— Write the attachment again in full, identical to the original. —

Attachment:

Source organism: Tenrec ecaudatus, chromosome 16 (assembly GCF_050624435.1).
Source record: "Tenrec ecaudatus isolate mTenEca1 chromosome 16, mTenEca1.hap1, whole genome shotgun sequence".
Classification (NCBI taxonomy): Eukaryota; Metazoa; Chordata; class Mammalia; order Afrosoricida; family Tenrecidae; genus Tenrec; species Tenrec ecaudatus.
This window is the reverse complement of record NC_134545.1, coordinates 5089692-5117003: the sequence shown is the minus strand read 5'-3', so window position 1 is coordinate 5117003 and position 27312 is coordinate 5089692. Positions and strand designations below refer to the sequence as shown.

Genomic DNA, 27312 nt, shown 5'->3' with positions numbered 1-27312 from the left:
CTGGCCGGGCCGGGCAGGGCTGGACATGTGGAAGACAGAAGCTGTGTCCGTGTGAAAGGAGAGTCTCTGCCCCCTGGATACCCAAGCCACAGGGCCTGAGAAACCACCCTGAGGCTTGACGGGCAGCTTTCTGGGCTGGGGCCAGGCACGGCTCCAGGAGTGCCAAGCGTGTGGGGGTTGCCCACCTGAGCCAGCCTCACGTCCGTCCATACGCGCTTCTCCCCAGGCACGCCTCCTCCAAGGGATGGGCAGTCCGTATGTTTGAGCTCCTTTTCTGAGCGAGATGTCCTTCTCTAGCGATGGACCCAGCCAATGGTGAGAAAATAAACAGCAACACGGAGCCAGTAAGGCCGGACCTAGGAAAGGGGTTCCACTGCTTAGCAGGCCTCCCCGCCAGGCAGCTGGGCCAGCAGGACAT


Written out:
Source organism: Tenrec ecaudatus, chromosome 16 (assembly GCF_050624435.1).
Source record: "Tenrec ecaudatus isolate mTenEca1 chromosome 16, mTenEca1.hap1, whole genome shotgun sequence".
Classification (NCBI taxonomy): Eukaryota; Metazoa; Chordata; class Mammalia; order Afrosoricida; family Tenrecidae; genus Tenrec; species Tenrec ecaudatus.
This window is the reverse complement of record NC_134545.1, coordinates 5089692-5117003: the sequence shown is the minus strand read 5'-3', so window position 1 is coordinate 5117003 and position 27312 is coordinate 5089692. Positions and strand designations below refer to the sequence as shown.

Genomic DNA, 27312 nt, shown 5'->3' with positions numbered 1-27312 from the left:
CTGGCCGGGCCGGGCAGGGCTGGACATGTGGAAGACAGAAGCTGTGTCCGTGTGAAAGGAGAGTCTCTGCCCCCTGGATACCCAAGCCACAGGGCCTGAGAAACCACCCTGAGGCTTGACGGGCAGCTTTCTGGGCTGGGGCCAGGCACGGCTCCAGGAGTGCCAAGCGTGTGGGGGTTGCCCACCTGAGCCAGCCTCACGTCCGTCCATACGCGCTTCTCCCCAGGCACGCCTCCTCCAAGGGATGGGCAGTCCGTATGTTTGAGCTCCTTTTCTGAGCGAGATGTCCTTCTCTAGCGATGGACCCAGCCAATGGTGAGAAAATAAACAGCAACACGGAGCCAGTAAGGCCGGACCTAGGAAAGGGGTTCCACTGCTTAGCAGGCCTCCCCGCCAGGCAGCTGGGCCAGCAGGACAT